Edwin Lui, Patrick Huynh
David Thompson Secondary
Floor Location : M 081 R

Plastic is being generated faster than ever and is harmful to the environment; it can take over a century to degrade. Although it can be recycled, the process creates harmful greenhouse gasses. To create a biodegradable plastic substitute, carnauba wax and beeswax were tested. In this project, the materials, carnauba wax, beeswax, and a mix of the two were compared with HDPE obtained from a milk jug. A tensile strength and impact test were used to observe the strengths of the materials

For the tensile strength test, three types of materials were molded into three thicknesses, 1 mm, 2 mm, and 3 mm. The tensile strength is a type of mechanical testing which applies controlled tension to a subject before it fails. A machine was built to complete the tensile strength tests. Those tests were conducted by mounting a sample onto two wooden blocks attached to the machine. After the wooden blocks were tightened, the winch would be pulled while a digital hanging scale recorded the amount of force (in kg). The beeswax survived the most tension, the carnauba wax surviving much less tension, and the hybrid surviving the least.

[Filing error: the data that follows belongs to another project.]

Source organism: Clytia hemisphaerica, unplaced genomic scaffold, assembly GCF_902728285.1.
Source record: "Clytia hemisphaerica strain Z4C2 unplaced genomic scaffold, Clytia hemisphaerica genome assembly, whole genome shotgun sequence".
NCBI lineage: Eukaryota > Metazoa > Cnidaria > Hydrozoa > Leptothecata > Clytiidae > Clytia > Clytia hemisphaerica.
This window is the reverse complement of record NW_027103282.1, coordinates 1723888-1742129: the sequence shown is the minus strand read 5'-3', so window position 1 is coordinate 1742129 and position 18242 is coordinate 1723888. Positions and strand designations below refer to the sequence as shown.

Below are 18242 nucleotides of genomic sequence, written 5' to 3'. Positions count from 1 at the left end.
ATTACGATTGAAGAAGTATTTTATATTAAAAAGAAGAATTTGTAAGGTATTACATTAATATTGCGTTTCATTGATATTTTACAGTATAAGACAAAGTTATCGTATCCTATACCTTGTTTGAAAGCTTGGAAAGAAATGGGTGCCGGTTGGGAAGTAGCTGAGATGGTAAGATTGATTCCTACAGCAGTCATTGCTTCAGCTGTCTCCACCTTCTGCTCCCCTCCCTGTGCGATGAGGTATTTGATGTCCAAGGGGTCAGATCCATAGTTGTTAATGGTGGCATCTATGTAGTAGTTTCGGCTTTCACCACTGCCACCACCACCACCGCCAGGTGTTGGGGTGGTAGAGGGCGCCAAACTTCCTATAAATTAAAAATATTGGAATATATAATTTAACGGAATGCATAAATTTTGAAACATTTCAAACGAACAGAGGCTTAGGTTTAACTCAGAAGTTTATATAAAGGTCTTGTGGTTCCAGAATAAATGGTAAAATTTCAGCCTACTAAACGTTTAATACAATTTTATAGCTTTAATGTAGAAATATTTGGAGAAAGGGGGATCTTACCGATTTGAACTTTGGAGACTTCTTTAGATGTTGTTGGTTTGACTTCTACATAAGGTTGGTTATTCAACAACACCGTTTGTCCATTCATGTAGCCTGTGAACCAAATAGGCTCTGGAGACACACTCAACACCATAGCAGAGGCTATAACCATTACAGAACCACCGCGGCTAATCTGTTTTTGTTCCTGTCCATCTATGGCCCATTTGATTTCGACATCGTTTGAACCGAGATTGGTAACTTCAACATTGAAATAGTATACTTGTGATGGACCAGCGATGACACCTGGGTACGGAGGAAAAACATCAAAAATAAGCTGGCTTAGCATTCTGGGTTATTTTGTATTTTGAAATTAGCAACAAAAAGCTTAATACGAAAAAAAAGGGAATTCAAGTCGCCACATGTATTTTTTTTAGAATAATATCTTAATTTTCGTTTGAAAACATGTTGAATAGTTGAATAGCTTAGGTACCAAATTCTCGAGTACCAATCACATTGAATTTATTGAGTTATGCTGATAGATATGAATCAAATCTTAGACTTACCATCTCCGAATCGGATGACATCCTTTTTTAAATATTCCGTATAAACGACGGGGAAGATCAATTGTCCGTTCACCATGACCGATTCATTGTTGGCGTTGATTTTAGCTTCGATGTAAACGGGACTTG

The fragility test set up required the materials to be moulded into a square. The hammer was dropped from a controlled distance to ensure consistency among the trials, and the number of hits before the sample broke would be recorded. The 3 mm thickness beeswax samples did the best, suggesting a correlation between the tensile strength and the impact test results. The hybrid samples did second-best, while carnauba came in last.

HDPE was also put through the tensile strength and impact tests as it was the control variable, then compared with the other materials. It was found that beeswax survived the best under the tensile strength test, with carnauba wax coming in second; however, the hybrid samples did not do as well as the others. The experiment showed that although carnauba, beeswax, and the hybrid samples had great benefits like being biodegradable, HDPE was still stronger and less fragile. The waxes tested in the experiments are not a good substitute for HDPE. The limited carrying capacity due to the inferior tensile strength and thickness required to compensate for it, along with the frequent critical failures caused by the fragility of the waxes far outweigh any benefit that biodegradability grants.